Remembered for his work in the field of biophysics, he was a 1969 recipient of the Nobel Prize in Physiology or Medicine for his research on the replication process and genetic composition of viruses.
After studying theoretical and astrophysics at the University of Göttingen, he earned a Rockefeller Foundation fellowship to study molecular biology and genetics at the California Institute of Technology.
He established the Institute for Molecular Genetics at the University of Cologne.
The great-grandson (on his maternal side) of German chemist Justus von Liebig and the son of historian Hans Delbrück, he was raised in Berlin, Germany. His brother and two brothers-in-law were executed by the Nazi SS for their role in a 1944 plot to assassinate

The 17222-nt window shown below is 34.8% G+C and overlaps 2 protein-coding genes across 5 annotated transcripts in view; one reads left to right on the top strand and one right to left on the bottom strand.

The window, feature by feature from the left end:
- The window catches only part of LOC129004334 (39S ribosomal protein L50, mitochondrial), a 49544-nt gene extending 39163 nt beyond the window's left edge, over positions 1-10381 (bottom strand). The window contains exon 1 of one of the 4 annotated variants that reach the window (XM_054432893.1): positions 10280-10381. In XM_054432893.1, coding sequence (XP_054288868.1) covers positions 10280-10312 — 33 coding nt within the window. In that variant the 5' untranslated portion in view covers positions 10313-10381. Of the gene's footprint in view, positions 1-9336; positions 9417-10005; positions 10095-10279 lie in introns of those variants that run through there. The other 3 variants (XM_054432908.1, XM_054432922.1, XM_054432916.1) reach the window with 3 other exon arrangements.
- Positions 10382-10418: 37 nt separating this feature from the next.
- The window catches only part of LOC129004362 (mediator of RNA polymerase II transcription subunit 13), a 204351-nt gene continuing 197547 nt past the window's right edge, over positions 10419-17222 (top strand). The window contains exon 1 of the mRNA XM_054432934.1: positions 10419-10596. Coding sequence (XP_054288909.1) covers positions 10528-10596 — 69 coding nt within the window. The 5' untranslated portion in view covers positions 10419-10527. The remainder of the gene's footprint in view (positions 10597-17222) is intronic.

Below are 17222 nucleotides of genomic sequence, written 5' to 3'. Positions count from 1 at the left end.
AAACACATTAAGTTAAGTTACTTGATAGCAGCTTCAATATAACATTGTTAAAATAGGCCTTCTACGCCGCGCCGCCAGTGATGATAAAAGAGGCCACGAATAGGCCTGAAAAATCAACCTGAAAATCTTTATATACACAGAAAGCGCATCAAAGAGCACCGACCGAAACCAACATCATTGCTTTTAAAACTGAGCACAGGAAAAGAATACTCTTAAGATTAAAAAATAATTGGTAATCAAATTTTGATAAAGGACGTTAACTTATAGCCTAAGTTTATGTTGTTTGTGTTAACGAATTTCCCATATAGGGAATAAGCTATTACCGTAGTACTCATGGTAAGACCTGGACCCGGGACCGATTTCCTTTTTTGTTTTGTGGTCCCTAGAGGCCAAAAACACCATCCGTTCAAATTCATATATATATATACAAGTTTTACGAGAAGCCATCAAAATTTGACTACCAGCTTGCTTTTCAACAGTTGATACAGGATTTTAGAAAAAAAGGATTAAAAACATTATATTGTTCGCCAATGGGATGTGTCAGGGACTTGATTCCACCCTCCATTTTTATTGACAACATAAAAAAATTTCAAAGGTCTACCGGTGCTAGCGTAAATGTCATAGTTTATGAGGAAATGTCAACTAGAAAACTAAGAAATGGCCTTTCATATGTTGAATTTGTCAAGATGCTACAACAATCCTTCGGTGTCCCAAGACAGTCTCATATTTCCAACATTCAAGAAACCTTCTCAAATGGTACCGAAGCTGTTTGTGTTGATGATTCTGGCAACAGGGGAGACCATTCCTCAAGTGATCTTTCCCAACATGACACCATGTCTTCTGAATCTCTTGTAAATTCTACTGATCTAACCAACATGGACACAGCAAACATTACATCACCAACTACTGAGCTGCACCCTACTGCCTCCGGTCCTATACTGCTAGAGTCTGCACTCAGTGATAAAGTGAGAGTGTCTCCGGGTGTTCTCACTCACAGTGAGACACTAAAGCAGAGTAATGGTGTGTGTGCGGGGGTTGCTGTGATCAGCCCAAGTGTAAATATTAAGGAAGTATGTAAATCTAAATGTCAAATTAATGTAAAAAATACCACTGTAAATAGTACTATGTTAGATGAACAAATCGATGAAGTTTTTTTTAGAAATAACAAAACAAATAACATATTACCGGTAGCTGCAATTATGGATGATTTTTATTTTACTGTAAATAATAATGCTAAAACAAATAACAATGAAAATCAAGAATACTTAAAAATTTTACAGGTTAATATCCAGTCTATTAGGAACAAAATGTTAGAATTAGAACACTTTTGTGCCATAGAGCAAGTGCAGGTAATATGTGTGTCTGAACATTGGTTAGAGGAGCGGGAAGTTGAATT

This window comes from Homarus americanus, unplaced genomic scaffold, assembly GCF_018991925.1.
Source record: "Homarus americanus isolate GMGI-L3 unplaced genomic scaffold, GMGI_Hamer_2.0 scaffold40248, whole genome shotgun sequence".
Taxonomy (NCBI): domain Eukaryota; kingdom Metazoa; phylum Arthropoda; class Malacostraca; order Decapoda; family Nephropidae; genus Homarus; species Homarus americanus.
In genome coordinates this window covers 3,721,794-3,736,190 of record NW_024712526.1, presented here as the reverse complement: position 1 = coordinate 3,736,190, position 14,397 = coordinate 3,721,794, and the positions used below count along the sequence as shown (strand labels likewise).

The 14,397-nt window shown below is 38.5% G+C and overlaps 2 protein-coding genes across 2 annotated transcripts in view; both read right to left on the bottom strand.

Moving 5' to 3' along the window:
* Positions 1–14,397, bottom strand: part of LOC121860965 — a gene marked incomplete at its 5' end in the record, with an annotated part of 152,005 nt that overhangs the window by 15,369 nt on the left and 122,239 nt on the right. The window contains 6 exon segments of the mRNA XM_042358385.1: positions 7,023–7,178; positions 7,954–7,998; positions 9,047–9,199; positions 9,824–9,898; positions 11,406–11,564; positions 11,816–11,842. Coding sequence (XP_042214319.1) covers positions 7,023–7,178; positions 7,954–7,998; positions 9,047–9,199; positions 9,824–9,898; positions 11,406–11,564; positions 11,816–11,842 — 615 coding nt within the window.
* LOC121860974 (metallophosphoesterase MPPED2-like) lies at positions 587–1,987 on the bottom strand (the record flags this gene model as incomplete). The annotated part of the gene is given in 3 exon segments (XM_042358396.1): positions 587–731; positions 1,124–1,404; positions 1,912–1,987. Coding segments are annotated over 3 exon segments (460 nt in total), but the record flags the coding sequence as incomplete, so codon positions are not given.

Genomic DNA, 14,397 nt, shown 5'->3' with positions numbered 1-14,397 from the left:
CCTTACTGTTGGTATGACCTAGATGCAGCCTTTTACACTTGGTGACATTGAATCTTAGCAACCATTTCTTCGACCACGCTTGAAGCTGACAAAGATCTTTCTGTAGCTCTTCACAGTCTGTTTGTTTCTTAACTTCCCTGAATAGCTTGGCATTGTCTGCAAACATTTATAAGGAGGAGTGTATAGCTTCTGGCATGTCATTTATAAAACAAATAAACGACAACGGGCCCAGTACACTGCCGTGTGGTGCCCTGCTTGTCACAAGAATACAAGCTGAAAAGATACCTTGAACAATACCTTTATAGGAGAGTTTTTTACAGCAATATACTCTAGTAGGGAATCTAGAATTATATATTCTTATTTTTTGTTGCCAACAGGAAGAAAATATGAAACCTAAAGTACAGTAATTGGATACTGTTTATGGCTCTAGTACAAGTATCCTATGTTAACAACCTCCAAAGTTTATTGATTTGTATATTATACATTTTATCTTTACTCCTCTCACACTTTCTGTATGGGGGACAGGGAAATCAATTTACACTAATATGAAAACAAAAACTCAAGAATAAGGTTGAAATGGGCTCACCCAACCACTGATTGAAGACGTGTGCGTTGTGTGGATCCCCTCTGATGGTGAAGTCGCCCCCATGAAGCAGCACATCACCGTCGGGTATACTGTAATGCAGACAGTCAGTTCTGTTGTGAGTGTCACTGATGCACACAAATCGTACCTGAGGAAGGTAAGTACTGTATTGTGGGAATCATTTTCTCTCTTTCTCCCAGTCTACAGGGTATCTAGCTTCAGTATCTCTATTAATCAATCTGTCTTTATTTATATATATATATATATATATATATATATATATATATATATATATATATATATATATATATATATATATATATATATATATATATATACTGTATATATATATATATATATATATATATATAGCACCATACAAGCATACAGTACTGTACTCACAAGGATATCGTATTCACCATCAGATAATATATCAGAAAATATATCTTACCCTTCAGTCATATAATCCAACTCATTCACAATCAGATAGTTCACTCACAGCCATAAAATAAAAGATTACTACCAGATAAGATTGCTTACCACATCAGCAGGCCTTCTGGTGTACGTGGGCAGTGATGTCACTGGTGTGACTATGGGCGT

He shared the 1969 Nobel Prize with two scientific collaborators: geneticist and bacteriologist Alfred Hershey and microbiologist Salvador Luria.